My father and I were close  – I have his blue eyes, his analytical mind, and his sense of humor. My dad used to tell me laughter was a gift. I just thought everyone had it and couldn’t understand back then the “life jacket” that humor has proven to be. He nurtured my sense of humor and taught me that funny is a meritocracy. We watched countless hours of The Three Stooges, Monty Python (note: mom didn’t approve because it was “raunchy”), and Dave Allen Group together and programs like The Carol Burnett Show. Sure, it was in syndication then but it was the first time I saw a woman on TV with her own sketch comedy show. My dad told me I was funny and, coming from my dad, that meant something. He WAS funny. “It’s in your genes,” he said, “but you still have to nurture it.” He was right. “Look at her (pointing to Carol on TV). She is funny, and so ARE you,” he’d say. He also loved Vicki Lawrence – and I think it was because he had a crush on her (my mom later verified this)! But I cherished that time with my father because it was our love of comedy  that we shared and it was truly “ours” – our time together (without my mom and brothers).  Together, we nurtured our senses of humor, and, more importantly, those were the times he spent nurturing me.

What dad gave me was the gift of confidence. Today, in my experience, there are few women in improvisational comedy compared to the number of men. Few women are encouraged and told how magically brilliant they are – just being who they are.  Yet, my dad always did.  He told me often and I knew he meant it. He was right, too, about humor being a gift. Throughout the ups and downs of life, humor and the ability to laugh have been my “life jackets” in rough waters. Humor is more than my life jacket I would tell him if he were here: it’s my oxygen.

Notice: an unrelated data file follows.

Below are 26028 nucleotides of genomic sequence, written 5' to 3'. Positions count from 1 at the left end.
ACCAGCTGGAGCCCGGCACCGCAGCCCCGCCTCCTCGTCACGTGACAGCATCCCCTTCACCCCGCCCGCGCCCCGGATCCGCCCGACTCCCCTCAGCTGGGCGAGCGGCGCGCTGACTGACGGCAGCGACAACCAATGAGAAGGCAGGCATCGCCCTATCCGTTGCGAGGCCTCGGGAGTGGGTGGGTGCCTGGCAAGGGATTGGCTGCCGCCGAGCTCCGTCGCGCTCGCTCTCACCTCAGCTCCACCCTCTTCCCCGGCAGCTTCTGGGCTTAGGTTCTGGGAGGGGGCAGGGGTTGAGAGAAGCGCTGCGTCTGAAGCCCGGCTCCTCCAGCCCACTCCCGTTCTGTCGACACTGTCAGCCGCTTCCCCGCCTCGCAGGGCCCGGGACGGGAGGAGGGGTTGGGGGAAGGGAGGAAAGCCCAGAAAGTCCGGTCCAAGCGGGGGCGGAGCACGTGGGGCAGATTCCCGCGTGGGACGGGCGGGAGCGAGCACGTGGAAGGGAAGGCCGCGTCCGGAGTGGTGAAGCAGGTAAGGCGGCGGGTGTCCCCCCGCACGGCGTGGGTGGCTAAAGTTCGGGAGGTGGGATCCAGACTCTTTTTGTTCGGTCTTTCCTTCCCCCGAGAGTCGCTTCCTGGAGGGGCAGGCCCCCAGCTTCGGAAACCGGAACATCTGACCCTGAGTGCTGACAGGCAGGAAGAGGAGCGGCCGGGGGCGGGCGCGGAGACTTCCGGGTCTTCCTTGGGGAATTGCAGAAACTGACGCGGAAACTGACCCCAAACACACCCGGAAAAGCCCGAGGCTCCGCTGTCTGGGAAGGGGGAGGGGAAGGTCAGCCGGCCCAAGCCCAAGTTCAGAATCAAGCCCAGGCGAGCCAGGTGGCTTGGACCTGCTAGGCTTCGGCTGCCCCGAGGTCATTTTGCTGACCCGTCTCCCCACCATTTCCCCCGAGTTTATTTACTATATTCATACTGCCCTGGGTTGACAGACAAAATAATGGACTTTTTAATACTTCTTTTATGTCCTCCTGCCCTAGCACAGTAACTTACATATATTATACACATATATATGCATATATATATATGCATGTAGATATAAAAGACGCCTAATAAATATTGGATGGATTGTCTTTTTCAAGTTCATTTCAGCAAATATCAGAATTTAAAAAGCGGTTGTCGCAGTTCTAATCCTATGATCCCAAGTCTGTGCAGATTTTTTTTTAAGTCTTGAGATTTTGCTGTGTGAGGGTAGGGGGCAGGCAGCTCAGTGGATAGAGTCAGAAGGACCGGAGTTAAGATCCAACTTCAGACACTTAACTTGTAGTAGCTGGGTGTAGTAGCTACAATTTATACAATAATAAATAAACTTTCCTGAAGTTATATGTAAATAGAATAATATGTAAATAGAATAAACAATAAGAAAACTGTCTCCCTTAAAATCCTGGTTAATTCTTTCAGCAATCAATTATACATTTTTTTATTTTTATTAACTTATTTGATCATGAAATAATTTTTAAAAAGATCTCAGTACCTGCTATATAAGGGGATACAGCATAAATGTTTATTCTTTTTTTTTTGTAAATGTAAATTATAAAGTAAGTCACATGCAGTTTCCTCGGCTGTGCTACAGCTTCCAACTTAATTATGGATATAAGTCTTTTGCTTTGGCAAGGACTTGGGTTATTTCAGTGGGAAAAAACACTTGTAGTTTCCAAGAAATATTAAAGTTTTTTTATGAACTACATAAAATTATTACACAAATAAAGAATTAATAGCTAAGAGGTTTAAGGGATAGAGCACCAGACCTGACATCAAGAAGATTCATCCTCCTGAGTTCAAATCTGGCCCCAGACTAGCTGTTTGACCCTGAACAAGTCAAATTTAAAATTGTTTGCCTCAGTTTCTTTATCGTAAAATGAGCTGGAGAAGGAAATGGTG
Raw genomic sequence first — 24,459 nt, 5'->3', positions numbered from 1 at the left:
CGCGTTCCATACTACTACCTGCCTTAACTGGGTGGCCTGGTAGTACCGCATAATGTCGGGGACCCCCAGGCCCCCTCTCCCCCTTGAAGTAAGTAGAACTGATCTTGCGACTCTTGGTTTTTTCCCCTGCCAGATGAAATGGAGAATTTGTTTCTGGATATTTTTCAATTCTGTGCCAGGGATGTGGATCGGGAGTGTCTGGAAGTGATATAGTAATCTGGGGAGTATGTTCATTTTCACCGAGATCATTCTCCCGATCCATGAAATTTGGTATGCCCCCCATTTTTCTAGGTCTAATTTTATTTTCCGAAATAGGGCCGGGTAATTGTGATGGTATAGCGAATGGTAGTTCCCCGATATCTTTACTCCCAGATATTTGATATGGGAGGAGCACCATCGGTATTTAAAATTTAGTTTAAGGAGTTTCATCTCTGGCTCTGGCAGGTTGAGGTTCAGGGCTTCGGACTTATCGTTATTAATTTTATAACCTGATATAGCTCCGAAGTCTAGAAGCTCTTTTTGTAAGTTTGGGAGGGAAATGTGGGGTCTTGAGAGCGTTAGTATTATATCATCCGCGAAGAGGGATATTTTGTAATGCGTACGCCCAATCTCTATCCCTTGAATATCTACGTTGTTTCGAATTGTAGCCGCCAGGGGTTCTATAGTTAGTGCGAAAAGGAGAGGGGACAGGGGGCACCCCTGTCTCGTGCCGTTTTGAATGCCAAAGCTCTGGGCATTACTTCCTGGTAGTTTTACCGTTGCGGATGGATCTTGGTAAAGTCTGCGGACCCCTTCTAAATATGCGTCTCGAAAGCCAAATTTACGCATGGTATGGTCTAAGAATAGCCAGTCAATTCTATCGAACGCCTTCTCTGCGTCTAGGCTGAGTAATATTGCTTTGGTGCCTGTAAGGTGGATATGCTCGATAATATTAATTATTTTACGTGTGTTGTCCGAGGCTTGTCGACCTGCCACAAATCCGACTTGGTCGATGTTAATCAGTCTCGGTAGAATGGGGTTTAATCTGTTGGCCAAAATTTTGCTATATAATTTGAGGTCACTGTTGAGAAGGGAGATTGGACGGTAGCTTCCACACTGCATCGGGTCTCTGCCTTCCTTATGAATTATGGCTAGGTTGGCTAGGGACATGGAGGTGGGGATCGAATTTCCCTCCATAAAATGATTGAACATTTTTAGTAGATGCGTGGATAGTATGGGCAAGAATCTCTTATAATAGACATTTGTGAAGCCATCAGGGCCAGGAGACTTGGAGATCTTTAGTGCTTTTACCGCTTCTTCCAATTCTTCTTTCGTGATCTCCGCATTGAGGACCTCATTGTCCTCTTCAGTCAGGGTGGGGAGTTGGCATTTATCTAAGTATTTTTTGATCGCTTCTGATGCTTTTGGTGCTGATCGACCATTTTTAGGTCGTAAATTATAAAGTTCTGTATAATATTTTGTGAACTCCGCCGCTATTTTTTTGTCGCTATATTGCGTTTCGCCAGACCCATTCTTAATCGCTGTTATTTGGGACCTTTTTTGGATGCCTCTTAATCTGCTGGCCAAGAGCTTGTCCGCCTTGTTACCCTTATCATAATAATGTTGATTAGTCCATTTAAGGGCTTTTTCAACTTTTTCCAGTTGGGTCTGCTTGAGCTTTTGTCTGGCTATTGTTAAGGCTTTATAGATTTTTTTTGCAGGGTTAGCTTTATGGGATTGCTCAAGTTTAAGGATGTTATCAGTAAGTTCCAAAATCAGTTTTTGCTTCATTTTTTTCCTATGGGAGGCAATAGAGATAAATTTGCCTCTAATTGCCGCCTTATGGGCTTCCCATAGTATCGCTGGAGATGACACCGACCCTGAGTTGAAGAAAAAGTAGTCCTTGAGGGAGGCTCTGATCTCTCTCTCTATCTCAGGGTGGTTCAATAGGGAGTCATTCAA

My dad died when I was 17 – suddenly of a brain hemorrhage. He never saw me get several graduate degrees, publish, get married and have a son, go on to do stand-up, sketch and improv comedy on the stage. And there isn’t a time that I am performing that I don’t think of him. I know he is there in spirit. I regret not having the years to get to know my father “the person” rather than just the “father” he was. I do know a few things, however, and one of them was just how much he loved to laugh. He had a beautiful, deep, resonant laugh, too – hearty and sincere, and it was music to my ears.

I often think of how little it takes for fathers to encourage their daughters and the encouragement I received that many others out there do not. You gave me many gifts, dad. And today I think about how three simple words said frequently with love and sincerity changed my life: “You ARE funny.”

Thank you, dad. It takes one to know one.